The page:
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December 9, 2012 / samwilson60

Gone wild

By the time we’d found our perfect spot for night one outside the city, we’d also hatched a plan for how best to use the fuel and time available to us while awaiting the verdict on our Nigerian visas. The first night’s camp was accompanied by only the odd goat, the distant braying of a donkey or two and our first-ever meteor sighting. Just what the doctor ordered!


As we continued our loop around the countryside, staying at least 100km from the city at any given point, we encountered many beautiful villages and a surprisingly diverse landscape. We had one slightly uncomfortable moment with a lone guy in military dress, armed heavily but otherwise friendly. Typically he was the first official in Burkina to ask to see our passports, which we had to explain were in the hands of the Nigerians in Ouaga. He wasn’t overly impressed but accepted the photocopies we presented and waved us on our way, after pointing out that they had not been duly legalised. We left visibly relieved, hoping that this would this would be a one-off.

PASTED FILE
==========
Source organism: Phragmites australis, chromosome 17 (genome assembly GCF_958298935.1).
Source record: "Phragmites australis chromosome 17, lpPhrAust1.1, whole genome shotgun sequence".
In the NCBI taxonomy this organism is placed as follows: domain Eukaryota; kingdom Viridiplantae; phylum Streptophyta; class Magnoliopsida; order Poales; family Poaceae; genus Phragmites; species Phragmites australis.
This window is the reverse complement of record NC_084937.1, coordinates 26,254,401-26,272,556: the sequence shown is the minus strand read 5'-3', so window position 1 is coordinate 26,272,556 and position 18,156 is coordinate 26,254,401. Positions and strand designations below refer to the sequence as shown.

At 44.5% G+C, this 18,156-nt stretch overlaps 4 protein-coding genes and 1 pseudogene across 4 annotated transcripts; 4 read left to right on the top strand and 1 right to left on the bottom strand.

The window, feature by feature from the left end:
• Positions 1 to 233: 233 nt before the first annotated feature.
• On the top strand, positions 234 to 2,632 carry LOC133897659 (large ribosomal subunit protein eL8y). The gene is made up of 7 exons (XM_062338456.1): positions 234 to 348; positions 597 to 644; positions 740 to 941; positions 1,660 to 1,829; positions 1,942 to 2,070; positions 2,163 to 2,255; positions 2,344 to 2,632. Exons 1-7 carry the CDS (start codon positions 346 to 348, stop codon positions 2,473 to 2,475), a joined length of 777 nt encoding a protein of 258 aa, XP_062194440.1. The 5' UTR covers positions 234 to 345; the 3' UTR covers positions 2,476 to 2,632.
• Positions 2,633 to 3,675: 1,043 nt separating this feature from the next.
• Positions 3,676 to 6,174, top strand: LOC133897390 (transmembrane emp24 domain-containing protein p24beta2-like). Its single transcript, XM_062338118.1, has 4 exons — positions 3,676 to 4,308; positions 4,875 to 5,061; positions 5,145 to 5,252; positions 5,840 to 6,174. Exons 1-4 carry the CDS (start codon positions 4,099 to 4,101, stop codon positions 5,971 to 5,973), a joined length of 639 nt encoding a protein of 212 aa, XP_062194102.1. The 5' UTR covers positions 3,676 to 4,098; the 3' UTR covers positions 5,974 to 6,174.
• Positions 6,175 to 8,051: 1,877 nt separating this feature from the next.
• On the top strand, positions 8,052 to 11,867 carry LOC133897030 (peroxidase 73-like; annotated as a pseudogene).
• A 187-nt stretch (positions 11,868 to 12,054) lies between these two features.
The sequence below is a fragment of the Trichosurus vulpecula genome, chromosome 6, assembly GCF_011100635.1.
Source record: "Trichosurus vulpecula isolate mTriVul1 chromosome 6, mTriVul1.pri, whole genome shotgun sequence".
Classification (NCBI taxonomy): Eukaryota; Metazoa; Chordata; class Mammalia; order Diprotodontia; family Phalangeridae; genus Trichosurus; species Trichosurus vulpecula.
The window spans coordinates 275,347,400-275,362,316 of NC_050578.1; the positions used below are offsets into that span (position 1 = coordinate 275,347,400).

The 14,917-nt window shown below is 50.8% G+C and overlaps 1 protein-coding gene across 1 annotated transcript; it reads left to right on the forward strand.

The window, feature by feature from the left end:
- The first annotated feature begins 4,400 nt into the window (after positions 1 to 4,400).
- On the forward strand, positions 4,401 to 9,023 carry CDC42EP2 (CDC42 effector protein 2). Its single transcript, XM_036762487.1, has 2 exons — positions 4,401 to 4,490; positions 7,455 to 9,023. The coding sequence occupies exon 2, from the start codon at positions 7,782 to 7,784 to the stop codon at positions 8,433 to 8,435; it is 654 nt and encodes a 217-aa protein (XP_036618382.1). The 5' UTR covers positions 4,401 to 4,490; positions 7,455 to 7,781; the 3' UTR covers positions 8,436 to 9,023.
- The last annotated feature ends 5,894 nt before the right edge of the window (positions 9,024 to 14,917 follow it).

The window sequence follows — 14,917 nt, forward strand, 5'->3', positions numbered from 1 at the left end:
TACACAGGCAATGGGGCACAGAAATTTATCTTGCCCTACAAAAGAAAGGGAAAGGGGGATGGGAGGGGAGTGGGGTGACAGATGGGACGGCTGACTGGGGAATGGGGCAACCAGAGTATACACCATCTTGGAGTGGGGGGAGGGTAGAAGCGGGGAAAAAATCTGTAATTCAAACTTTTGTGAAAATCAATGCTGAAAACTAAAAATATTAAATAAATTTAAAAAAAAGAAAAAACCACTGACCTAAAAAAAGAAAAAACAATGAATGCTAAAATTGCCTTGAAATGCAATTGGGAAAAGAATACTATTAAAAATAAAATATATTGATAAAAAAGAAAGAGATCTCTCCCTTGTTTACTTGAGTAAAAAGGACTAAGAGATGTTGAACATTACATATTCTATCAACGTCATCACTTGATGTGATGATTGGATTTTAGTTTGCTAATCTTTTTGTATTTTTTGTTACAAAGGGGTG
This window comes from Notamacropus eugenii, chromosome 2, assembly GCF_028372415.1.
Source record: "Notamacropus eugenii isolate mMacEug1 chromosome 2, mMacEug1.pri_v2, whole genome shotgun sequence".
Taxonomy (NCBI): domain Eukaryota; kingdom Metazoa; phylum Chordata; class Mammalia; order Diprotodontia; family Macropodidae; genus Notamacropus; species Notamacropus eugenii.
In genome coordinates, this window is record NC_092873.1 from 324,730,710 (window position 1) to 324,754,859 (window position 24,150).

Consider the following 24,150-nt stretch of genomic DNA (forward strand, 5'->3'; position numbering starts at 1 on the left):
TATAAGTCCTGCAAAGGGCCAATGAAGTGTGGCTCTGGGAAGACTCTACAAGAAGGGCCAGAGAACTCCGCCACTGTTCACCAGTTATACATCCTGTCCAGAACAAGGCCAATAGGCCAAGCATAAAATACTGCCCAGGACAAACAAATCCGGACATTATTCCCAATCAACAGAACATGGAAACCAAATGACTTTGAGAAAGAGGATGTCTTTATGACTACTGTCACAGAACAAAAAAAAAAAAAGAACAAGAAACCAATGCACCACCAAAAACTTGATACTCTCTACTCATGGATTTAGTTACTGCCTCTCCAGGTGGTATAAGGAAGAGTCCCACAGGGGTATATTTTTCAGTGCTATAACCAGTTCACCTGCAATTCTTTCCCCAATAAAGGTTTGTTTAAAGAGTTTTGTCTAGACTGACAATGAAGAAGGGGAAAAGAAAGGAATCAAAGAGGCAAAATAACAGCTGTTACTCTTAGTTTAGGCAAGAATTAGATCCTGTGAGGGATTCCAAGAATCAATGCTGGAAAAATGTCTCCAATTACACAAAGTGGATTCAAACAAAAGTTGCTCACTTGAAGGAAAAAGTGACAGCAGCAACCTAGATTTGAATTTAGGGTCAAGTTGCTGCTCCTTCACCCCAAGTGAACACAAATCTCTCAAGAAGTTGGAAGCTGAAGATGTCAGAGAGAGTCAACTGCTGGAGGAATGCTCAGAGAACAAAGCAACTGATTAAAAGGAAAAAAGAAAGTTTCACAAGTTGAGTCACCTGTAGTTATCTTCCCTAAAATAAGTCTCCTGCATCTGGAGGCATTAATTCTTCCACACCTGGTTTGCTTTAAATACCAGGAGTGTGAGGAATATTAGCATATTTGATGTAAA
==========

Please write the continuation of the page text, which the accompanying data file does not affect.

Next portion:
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The rest of the day passed uneventfully and night two was as good and even more deserted a wild camp as the first, in an area that felt comfortingly familiar from our time in the Malian Sahel a few years previously. Once again, the most fabulous starry sky, after a magical sunset, and once again we awoke to the sun rising and a day of beautiful red-brown piste and pretty, friendly villages in the “lake district” of Burkina Faso.

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At one in particular, we spied a man in the process of weaving the grain stores we’d been admiring throughout our little jaunt, so we pulled up for a chat in the hope of some photos too. The language barrier was evident but in every other way he made it clear that he was more than happy for us to admire his handiwork and document it for the family back home.

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Night three in the wild was harder to find, as the vegetation going south again grew more dense and cultivated. But we persevered and found a secluded spot in a clearing, with the donkeys and yam bashing only faintly audible in the distance.


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